Shhh! Stop Saying Libraries Are Dying!

Photo of scolding librarian

There are many, many things that I dearly love about working in a library, about providing children’s services and that absolutely thrill me about my decision to pursue my post-graduate education in library science. But people telling me…

“That’s what Google is for.”

“Nothing relevant is even in print form anymore; even books can be digital.”

“Once everyone owns a Kindle no one will even go to the library.”

“You chose, like, the Latin of professions.”

…are DEFINITELY NOT among those many, many things. (Don’t even get me started on, “You need a degree for that?”)

Because the truth is, libraries are not just giant warehouses full of musty, dated books, just like librarians are not brittle, grumpy ladies who wear ugly cardigans and cat-eye glasses on chains and shush you from on high through lipstick-stained teeth. (We are really more ChapStick people.) Continue reading

2013 Missouri Building Blocks: It’s A Tiger!

book cover for It's a TigerCreepy creatures and scary stories abound in October. A book that isn’t TOO scary but will build anticipation and excitement is “It’s A Tiger” by David LaRochelle. It starts in the jungle with a monkey swinging from vine to vine. No. Wait. That’s not a monkey…IT’S A TIGER! Your child won’t be able to stop himself from shouting as you turn the pages of this fun Missouri Building Block nominee. But if you are worried about sharing scary stories with your child, here are some suggestions: Continue reading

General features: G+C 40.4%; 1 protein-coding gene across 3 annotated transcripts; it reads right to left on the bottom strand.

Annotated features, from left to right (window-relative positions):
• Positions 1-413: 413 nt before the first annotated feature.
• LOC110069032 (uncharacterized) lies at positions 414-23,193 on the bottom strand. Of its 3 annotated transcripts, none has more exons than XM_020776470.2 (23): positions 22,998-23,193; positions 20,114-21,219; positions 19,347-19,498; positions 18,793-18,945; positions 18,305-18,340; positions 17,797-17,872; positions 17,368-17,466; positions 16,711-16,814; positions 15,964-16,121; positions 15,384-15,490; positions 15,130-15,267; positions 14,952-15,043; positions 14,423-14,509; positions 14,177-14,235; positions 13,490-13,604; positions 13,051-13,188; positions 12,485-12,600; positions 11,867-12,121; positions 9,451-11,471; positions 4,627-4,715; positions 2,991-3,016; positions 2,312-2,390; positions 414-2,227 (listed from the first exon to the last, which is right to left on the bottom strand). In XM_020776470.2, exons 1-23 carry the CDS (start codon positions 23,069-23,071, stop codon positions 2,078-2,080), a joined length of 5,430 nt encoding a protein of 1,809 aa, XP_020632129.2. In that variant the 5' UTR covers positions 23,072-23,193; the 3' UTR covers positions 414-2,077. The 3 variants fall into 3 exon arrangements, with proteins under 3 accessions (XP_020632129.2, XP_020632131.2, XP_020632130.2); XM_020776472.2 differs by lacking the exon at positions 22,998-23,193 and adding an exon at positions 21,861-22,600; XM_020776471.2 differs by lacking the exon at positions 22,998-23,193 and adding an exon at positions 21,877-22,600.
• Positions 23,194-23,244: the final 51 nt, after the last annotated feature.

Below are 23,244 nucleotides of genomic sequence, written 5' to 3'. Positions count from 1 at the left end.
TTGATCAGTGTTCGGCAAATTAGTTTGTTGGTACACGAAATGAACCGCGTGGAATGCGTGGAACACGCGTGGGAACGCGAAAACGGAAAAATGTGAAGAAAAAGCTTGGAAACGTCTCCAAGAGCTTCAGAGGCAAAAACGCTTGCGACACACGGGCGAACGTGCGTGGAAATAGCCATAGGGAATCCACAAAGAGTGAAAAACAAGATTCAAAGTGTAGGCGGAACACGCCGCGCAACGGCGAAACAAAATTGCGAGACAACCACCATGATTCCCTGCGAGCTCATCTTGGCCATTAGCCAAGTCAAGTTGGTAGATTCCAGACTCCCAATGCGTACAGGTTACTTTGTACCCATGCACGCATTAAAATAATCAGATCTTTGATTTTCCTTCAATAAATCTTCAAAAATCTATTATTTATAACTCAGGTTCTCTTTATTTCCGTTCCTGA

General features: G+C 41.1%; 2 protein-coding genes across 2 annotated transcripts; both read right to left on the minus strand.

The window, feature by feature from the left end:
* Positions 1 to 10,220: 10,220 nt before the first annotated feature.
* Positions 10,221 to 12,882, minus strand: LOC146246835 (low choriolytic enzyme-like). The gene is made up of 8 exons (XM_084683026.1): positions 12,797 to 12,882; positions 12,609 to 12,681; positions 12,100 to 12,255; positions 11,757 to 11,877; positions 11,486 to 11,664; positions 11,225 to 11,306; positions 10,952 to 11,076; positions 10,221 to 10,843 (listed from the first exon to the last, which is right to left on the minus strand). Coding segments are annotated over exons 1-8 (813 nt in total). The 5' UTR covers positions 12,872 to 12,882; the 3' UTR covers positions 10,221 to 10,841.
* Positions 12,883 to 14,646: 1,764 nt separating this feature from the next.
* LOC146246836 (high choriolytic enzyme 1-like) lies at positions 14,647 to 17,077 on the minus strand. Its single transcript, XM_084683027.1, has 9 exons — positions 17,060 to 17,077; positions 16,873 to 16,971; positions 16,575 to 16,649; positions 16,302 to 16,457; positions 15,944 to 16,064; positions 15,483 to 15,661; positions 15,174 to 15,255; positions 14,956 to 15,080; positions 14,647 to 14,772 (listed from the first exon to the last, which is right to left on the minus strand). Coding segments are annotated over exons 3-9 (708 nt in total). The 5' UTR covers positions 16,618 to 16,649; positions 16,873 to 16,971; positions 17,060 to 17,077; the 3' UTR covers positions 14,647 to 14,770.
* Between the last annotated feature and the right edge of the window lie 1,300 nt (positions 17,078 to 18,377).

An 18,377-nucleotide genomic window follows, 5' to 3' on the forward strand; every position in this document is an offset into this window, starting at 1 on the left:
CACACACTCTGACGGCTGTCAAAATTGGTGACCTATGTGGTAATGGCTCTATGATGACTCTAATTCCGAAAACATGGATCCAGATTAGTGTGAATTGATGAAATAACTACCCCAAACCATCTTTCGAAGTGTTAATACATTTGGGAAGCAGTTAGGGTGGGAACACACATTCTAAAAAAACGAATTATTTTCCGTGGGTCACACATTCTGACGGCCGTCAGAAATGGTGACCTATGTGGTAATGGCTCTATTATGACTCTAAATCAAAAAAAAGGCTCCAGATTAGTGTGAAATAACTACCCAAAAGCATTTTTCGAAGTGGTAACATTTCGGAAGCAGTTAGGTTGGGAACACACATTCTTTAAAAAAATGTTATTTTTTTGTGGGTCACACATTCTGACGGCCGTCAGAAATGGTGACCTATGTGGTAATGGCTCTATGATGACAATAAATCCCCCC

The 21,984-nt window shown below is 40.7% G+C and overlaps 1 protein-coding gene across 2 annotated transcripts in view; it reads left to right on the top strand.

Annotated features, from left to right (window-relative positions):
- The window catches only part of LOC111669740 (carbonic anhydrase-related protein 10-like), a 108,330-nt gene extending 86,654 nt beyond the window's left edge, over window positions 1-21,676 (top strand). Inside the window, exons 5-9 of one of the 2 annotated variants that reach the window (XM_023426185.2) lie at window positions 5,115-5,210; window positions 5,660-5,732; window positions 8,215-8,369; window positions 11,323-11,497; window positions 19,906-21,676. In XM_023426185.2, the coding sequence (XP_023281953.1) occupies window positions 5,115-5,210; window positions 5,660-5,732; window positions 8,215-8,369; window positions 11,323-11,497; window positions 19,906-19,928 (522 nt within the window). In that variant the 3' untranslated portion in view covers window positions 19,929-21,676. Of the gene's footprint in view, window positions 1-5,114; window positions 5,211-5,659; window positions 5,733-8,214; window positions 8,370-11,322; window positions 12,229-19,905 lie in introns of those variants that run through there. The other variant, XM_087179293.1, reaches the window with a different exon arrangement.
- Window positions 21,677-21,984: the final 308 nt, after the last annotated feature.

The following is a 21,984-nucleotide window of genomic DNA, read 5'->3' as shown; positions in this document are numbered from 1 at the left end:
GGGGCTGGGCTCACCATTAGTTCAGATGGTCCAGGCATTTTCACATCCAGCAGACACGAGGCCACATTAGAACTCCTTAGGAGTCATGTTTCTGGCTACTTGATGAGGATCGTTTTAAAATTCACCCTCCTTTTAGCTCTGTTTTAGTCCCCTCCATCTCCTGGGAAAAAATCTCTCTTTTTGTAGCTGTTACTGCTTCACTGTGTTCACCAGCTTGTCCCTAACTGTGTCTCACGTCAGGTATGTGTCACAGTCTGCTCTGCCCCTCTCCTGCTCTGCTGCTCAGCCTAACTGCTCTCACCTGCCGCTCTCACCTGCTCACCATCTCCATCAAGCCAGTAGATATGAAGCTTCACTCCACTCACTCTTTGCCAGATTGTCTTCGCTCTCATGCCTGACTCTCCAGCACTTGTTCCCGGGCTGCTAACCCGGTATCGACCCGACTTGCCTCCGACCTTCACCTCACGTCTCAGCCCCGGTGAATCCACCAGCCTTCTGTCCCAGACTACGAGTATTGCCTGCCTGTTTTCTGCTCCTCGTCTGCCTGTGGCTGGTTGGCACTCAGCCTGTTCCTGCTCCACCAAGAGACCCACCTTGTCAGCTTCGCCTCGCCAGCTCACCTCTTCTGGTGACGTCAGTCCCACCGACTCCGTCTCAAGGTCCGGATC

Reading Nonfiction Books

Nonfiction books work in a different way than stories. You don’t need to read a cookbook or repair manual from front to back; you can use the index to find the information you want. Explore a title like “Big Babies, Little Babies: Discover the Enchanting World of Newborn Animals” by Lorrie Mack Share to introduce and practice using a table of contents or index.

When sharing nonfiction with your child, revisit the book several times, focusing on a different tool within the book each time. One day, use the index to find a topic. Another time, use the glossary to define new vocabulary.

I am the Walrus

This week marks the celebration of Children’s Book Week. To honor this special occasion, the Children’s Book Council created the Children’s Choice Book Awards, the only national child-chosen book awards program. Nearly 15 stunning picture books made the final cut for youngsters to vote on. Next year, it is my hope that they will consider my new favorite children’s title, “Where’s Walrus” by Stephen Savage, as a finalist. In this wordless picture book, a mischievous walrus escapes from the zoo and conceals himself using an assortment of hats. The simple lines and bright colors make this a fun game of hide-and-seek for children ages 2-5.

Wordless picture books are great for helping your child develop storytelling skills because they encourage readers to create their own narration. If reading “Where’s Walrus” leaves you looking for similar titles, considering checking out these books during your next visit to the library: